Date of Award

8-9-2006

Degree Type

Thesis

Degree Name

M.A.

Degree Program

Human Performance and Health Promotion

Department

Human Performance and Health Promotion

Major Professor

Kontos, Anthony

Second Advisor

Cropley, Lorelei

Third Advisor

Loftin, Mark

Abstract

The purpose of this study was to examine the relationship of SES and acculturation/enculturation to body image perceptions and overweight (i.e. BMI) among African American college women. A secondary purpose was to examine which factors predicted BMI. Participants included 101 African American women from the University of New Orleans, aged 18-39 years of age. Participants completed a demographic information sheet, and four questionnaires assessing the components of body image and levels of acculturation/enculturation. There was no significant main effect of SES on levels of acculturation/enculturation. There was no significant effect of SES on the cognitive and behavioral components of body image. However, SES related to the affective component of body image. A significant interaction was found for SES and acculturation/enculturation on the affective component of body image, but no such effects were found for the cognitive and behavioral components of body image, or BMI. The cognitive component of body image was a significant predictor of BMI.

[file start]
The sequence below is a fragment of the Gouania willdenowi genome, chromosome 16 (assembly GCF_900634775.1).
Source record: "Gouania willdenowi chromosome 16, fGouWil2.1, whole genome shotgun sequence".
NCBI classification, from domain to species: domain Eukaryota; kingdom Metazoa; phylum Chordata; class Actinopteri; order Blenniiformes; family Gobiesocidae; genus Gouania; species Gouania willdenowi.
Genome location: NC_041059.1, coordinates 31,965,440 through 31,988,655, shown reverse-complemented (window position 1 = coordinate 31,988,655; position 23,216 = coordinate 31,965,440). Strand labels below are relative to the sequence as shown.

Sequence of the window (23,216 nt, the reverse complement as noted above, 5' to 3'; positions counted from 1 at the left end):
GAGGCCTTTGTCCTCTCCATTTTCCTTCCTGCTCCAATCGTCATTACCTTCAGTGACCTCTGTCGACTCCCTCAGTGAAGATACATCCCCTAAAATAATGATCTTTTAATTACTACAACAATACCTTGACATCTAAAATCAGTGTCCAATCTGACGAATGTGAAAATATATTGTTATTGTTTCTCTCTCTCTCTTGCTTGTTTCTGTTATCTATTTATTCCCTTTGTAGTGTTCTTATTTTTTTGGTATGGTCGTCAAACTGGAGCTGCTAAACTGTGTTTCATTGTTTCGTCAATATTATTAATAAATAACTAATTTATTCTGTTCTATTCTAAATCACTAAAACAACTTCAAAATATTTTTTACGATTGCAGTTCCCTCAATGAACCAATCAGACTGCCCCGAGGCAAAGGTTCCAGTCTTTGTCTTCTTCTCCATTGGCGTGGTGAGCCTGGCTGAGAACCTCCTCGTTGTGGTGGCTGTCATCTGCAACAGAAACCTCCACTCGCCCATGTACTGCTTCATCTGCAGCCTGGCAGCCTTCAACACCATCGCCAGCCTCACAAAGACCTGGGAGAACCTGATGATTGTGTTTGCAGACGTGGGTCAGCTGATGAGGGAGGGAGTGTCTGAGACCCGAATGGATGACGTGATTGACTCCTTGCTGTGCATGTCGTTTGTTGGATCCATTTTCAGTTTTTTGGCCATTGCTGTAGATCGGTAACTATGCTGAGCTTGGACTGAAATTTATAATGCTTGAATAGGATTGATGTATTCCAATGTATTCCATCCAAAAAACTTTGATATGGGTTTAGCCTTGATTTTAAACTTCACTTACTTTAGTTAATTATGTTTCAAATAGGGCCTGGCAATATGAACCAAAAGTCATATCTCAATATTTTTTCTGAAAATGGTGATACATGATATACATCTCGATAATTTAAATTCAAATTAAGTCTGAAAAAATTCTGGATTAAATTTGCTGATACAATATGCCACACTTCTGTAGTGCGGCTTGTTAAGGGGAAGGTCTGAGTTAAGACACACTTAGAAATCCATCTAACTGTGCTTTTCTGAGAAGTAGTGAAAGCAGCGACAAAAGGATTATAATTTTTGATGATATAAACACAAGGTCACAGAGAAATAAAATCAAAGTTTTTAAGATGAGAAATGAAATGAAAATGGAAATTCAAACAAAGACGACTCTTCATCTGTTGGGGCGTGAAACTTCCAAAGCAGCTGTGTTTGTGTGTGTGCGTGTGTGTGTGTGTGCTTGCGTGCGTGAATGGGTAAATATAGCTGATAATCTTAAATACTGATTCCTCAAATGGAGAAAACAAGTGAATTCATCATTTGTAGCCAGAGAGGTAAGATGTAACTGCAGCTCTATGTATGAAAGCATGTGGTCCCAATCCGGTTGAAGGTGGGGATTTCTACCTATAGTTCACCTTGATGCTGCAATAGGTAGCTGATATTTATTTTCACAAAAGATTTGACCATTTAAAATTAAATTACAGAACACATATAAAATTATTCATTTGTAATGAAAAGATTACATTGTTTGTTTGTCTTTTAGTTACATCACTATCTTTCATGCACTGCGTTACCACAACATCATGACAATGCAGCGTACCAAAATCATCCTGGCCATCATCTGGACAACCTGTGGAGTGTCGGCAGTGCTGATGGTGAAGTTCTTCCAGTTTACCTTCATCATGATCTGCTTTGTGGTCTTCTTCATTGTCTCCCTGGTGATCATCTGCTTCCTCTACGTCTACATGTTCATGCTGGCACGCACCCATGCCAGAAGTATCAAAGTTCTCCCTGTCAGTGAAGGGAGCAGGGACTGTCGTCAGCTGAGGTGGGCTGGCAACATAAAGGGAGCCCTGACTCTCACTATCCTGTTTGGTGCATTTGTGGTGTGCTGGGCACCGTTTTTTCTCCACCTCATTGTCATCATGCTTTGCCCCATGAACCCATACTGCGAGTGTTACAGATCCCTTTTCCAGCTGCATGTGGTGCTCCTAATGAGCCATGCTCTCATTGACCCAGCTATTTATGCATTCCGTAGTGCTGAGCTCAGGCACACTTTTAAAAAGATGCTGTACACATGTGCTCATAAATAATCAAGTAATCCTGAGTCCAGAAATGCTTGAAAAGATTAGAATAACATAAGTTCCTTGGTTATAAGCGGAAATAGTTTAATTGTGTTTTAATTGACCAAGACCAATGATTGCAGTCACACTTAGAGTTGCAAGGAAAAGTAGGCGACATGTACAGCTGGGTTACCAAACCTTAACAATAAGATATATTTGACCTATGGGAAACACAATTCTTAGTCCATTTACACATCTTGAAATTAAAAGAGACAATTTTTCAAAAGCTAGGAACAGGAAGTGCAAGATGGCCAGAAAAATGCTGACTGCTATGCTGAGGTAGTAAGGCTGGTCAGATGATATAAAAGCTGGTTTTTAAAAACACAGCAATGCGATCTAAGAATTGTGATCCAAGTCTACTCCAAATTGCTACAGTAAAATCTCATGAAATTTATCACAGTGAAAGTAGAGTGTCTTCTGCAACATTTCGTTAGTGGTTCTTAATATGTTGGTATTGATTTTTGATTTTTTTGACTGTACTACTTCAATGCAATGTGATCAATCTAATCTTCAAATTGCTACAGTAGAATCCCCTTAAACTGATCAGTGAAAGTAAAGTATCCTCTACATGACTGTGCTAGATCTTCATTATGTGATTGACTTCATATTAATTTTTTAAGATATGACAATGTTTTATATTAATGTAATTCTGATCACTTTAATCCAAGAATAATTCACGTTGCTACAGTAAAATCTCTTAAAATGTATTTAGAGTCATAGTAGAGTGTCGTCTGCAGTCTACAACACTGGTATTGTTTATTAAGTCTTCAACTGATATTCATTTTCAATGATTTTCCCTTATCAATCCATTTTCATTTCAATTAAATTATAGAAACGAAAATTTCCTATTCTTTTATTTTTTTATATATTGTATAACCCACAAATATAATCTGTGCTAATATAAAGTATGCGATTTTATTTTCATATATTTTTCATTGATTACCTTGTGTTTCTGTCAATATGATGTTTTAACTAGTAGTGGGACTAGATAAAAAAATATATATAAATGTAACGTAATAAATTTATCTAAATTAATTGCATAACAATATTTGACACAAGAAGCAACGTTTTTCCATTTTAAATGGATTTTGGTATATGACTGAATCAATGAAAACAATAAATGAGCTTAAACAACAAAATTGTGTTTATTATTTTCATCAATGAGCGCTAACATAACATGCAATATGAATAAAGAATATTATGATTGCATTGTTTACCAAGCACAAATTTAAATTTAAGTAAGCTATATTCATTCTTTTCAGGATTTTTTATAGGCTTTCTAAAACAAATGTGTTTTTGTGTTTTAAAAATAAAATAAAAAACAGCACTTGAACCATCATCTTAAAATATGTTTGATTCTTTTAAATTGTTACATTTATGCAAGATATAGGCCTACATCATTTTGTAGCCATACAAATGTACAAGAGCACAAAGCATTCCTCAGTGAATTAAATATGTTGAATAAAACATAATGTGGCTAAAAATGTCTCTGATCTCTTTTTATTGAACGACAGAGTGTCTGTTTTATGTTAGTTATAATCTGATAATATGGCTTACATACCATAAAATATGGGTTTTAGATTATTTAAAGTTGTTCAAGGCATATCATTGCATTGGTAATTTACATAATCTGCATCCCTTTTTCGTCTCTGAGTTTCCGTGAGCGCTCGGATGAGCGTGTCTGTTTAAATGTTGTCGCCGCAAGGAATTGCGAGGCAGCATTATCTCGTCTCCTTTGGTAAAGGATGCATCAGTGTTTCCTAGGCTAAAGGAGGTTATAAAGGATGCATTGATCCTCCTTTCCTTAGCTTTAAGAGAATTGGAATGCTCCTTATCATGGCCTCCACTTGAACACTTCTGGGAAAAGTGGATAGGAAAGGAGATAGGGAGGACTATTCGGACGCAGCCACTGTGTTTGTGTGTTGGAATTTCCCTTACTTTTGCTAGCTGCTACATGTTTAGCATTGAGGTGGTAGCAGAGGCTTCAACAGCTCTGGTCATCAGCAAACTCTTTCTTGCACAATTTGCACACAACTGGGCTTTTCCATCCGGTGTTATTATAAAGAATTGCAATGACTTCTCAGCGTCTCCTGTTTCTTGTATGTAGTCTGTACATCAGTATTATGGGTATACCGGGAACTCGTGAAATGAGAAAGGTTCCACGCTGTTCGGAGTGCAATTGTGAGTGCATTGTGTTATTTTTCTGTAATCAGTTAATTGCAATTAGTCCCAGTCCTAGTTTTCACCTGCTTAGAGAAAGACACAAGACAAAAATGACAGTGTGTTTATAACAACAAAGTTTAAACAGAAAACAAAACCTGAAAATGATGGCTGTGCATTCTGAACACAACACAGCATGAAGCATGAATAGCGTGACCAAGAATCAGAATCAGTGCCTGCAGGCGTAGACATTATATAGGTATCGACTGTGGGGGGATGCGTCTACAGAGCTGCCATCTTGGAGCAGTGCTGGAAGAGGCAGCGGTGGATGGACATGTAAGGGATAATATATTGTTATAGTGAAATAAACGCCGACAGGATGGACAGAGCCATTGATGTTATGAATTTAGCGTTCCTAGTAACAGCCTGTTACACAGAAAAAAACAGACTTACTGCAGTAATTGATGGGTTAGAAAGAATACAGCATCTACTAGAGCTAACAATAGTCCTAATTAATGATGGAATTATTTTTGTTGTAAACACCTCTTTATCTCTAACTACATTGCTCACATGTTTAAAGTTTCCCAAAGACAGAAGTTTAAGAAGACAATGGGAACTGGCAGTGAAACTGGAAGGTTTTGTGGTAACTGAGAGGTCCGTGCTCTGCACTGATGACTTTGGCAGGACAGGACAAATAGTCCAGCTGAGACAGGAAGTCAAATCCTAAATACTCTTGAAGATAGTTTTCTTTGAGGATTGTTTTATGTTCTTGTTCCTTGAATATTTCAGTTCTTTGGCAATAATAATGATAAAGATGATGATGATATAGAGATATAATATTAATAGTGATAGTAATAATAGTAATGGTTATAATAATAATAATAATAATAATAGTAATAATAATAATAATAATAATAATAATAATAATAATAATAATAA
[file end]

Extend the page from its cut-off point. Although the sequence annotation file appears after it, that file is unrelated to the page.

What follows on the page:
Rights

The University of New Orleans and its agents retain the non-exclusive license to archive and make accessible this dissertation or thesis in whole or in part in all forms of media, now or hereafter known. The author retains all other ownership rights to the copyright of the thesis or dissertation.

Share

COinS